Tridacna clams, Rose Atoll, American Samoa.
Image ID: 00753  
Location: Rose Atoll National Wildlife Refuge, American Samoa, USA
 
A sea otter eats a clam that it has taken from the shallow sandy bottom of Elkhorn Slough. Because sea otters have such a high metabolic rate, they eat up to 30% of their body weight each day in the form of clams, mussels, urchins, crabs and abalone. Sea otters are the only known tool-using marine mammal, using a stone or old shell to open the shells of their prey as they float on their backs.
Image ID: 21609  
Species: Sea otter, Enhydra lutris
Location: Elkhorn Slough National Estuarine Research Reserve, Moss Landing, California, USA
 
A sea otter eats a clam that it has taken from the shallow sandy bottom of Elkhorn Slough. Because sea otters have such a high metabolic rate, they eat up to 30% of their body weight each day in the form of clams, mussels, urchins, crabs and abalone. Sea otters are the only known tool-using marine mammal, using a stone or old shell to open the shells of their prey as they float on their backs.
Image ID: 21622  
Species: Sea otter, Enhydra lutris
Location: Elkhorn Slough National Estuarine Research Reserve, Moss Landing, California, USA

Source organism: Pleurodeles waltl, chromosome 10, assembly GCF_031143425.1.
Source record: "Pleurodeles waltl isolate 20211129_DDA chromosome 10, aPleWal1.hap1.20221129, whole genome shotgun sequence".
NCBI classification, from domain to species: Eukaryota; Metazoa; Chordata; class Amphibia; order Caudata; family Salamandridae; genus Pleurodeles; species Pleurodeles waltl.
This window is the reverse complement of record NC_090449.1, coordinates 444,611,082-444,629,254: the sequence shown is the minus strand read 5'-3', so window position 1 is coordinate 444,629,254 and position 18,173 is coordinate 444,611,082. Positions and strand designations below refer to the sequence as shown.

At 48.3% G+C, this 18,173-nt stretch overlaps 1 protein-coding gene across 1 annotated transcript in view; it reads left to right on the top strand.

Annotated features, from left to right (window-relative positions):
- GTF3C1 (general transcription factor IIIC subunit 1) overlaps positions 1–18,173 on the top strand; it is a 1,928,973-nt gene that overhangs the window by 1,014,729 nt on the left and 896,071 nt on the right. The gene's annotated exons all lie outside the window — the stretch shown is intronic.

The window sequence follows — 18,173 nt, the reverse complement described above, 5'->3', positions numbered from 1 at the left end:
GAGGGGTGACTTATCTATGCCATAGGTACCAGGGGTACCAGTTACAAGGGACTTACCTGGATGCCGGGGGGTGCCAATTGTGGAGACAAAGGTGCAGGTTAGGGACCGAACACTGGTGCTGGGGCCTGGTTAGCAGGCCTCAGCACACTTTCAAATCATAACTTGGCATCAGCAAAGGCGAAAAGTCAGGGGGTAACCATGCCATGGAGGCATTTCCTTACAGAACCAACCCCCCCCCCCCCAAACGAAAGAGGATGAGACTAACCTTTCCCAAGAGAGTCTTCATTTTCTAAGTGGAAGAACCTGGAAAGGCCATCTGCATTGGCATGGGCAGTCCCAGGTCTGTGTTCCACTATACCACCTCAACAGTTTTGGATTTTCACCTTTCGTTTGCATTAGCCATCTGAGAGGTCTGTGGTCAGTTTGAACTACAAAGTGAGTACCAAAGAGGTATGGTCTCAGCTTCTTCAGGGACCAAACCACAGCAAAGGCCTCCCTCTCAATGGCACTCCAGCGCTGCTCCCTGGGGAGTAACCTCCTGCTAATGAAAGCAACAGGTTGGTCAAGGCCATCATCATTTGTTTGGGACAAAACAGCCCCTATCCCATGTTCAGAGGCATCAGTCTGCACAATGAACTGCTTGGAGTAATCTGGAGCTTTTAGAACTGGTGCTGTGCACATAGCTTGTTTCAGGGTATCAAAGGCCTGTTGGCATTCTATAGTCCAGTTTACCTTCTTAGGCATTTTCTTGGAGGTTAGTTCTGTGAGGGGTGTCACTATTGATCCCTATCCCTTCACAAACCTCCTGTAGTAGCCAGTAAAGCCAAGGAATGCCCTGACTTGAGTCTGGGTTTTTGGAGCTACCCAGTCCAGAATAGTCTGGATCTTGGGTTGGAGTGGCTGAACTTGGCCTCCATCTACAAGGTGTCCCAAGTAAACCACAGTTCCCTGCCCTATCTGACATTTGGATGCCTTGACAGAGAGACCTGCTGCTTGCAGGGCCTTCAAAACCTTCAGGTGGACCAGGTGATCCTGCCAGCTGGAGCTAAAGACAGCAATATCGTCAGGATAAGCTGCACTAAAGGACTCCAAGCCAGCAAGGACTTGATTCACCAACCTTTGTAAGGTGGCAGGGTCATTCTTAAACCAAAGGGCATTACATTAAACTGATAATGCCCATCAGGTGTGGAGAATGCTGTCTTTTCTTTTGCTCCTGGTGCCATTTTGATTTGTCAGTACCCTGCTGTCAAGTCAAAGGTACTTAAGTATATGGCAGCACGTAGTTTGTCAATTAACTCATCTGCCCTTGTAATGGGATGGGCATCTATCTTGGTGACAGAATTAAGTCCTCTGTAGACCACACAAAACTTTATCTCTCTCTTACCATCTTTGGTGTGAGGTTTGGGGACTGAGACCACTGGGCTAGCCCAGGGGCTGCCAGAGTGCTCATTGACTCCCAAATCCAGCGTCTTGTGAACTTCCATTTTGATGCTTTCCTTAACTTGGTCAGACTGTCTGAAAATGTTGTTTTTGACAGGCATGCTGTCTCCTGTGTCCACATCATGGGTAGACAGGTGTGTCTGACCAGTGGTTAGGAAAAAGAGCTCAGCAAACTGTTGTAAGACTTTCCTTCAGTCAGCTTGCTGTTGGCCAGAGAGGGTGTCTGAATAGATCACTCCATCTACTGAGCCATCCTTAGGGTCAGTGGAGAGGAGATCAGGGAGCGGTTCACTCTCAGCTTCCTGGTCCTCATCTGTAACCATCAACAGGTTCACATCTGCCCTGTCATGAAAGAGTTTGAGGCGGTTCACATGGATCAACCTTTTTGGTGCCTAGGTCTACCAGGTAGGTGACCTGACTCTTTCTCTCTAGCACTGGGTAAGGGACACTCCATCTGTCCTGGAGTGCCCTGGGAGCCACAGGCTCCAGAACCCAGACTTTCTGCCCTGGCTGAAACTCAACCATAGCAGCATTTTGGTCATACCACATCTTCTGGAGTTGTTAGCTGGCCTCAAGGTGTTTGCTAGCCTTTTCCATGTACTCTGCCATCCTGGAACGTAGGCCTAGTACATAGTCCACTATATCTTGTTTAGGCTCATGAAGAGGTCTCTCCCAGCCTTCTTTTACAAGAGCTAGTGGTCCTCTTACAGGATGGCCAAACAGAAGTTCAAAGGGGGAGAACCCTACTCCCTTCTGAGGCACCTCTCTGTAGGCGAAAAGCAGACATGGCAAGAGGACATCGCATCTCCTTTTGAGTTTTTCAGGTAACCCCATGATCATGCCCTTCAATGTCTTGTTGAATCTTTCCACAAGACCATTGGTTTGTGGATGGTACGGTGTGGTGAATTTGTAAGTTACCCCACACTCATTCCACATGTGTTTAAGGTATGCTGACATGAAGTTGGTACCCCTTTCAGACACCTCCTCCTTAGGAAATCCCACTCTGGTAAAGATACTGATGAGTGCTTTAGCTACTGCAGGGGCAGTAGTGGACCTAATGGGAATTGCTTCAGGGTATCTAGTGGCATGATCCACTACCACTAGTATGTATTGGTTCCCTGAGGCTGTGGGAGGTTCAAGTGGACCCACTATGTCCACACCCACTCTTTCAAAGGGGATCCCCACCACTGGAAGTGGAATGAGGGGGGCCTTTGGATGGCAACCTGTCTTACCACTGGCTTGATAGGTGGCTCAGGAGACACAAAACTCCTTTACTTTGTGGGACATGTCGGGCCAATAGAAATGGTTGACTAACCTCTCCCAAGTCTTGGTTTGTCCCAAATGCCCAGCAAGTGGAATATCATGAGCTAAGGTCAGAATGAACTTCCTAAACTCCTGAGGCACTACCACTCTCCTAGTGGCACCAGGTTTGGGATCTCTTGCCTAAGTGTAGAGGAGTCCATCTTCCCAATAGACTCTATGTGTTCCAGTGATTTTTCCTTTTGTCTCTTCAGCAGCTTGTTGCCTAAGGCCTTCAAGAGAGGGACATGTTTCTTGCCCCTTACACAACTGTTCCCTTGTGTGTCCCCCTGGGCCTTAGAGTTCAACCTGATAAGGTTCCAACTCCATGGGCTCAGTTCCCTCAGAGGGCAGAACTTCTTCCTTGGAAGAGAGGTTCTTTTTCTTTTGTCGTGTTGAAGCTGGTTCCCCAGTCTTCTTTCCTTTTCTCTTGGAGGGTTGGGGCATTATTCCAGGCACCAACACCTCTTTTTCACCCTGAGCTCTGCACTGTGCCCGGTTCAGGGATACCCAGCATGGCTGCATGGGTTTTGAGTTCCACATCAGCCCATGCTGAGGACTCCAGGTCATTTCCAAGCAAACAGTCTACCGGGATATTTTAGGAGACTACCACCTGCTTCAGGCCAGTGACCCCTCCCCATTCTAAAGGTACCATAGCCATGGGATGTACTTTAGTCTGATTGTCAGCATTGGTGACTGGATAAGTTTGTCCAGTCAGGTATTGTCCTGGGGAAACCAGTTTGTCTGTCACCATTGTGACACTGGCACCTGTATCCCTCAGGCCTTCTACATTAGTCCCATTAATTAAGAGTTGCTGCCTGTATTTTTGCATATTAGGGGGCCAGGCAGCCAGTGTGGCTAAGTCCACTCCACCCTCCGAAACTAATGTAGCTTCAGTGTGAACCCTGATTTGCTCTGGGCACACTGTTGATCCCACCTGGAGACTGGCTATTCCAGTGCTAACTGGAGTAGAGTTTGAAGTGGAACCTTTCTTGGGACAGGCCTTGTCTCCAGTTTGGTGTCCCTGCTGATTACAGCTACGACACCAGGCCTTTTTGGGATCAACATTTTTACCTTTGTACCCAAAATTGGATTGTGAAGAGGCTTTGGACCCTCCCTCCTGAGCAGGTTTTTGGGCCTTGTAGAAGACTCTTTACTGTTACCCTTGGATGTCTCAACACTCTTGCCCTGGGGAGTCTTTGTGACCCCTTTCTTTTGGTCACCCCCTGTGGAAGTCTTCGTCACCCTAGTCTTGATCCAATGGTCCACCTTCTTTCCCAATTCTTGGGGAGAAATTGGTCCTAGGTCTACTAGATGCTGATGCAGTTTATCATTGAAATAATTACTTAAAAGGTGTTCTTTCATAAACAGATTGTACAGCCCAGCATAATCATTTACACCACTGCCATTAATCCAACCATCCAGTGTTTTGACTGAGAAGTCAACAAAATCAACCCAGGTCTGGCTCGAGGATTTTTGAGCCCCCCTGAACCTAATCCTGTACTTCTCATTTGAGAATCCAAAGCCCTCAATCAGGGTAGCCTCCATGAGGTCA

A sea otter eats a clam that it has taken from the shallow sandy bottom of Elkhorn Slough.  Because sea otters have such a high metabolic rate, they eat up to 30% of their body weight each day in the form of clams, mussels, urchins, crabs and abalone.  Sea otters are the only known tool-using marine mammal, using a stone or old shell to open the shells of their prey as they float on their backs, Enhydra lutris, Elkhorn Slough National Estuarine Research Reserve, Moss Landing, California Add To Light Table A sea otter eats a clam that it has taken from the shallow sandy bottom of Elkhorn Slough.  Because sea otters have such a high metabolic rate, they eat up to 30% of their body weight each day in the form of clams, mussels, urchins, crabs and abalone.  Sea otters are the only known tool-using marine mammal, using a stone or old shell to open the shells of their prey as they float on their backs, Enhydra lutris, Elkhorn Slough National Estuarine Research Reserve, Moss Landing, California Add To Light Table A sea otter eats a clam that it has taken from the shallow sandy bottom of Elkhorn Slough.  Because sea otters have such a high metabolic rate, they eat up to 30% of their body weight each day in the form of clams, mussels, urchins, crabs and abalone.  Sea otters are the only known tool-using marine mammal, using a stone or old shell to open the shells of their prey as they float on their backs, Enhydra lutris, Elkhorn Slough National Estuarine Research Reserve, Moss Landing, California Add To Light Table